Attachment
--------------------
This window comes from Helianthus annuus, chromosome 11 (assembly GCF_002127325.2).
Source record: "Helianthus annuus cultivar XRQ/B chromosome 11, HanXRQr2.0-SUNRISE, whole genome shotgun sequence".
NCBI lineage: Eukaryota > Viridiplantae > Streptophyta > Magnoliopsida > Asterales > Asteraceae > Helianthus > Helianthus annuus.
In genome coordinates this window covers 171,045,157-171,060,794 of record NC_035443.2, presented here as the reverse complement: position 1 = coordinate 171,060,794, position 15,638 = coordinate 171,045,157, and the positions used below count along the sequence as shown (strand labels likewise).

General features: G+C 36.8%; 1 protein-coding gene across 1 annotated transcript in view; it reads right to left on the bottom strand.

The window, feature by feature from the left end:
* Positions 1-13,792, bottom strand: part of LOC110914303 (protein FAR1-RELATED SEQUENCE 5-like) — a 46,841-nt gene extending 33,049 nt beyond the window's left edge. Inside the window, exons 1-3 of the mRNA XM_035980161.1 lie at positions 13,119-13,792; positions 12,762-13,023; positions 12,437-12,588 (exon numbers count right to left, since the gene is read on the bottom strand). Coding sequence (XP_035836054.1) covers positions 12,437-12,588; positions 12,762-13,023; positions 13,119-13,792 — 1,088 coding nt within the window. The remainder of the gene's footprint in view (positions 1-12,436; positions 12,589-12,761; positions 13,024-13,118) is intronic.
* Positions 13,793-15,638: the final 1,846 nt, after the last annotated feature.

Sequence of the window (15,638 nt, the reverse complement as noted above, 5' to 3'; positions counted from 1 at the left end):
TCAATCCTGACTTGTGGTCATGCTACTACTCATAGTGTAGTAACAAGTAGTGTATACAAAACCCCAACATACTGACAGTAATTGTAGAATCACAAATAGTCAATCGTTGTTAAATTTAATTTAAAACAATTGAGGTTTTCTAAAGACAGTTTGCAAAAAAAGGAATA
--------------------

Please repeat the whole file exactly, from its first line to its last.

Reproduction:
This window comes from Helianthus annuus, chromosome 11 (assembly GCF_002127325.2).
Source record: "Helianthus annuus cultivar XRQ/B chromosome 11, HanXRQr2.0-SUNRISE, whole genome shotgun sequence".
NCBI lineage: Eukaryota > Viridiplantae > Streptophyta > Magnoliopsida > Asterales > Asteraceae > Helianthus > Helianthus annuus.
In genome coordinates this window covers 171,045,157-171,060,794 of record NC_035443.2, presented here as the reverse complement: position 1 = coordinate 171,060,794, position 15,638 = coordinate 171,045,157, and the positions used below count along the sequence as shown (strand labels likewise).

General features: G+C 36.8%; 1 protein-coding gene across 1 annotated transcript in view; it reads right to left on the bottom strand.

The window, feature by feature from the left end:
* Positions 1-13,792, bottom strand: part of LOC110914303 (protein FAR1-RELATED SEQUENCE 5-like) — a 46,841-nt gene extending 33,049 nt beyond the window's left edge. Inside the window, exons 1-3 of the mRNA XM_035980161.1 lie at positions 13,119-13,792; positions 12,762-13,023; positions 12,437-12,588 (exon numbers count right to left, since the gene is read on the bottom strand). Coding sequence (XP_035836054.1) covers positions 12,437-12,588; positions 12,762-13,023; positions 13,119-13,792 — 1,088 coding nt within the window. The remainder of the gene's footprint in view (positions 1-12,436; positions 12,589-12,761; positions 13,024-13,118) is intronic.
* Positions 13,793-15,638: the final 1,846 nt, after the last annotated feature.

Sequence of the window (15,638 nt, the reverse complement as noted above, 5' to 3'; positions counted from 1 at the left end):
TCAATCCTGACTTGTGGTCATGCTACTACTCATAGTGTAGTAACAAGTAGTGTATACAAAACCCCAACATACTGACAGTAATTGTAGAATCACAAATAGTCAATCGTTGTTAAATTTAATTTAAAACAATTGAGGTTTTCTAAAGACAGTTTGCAAAAAAAGGAATA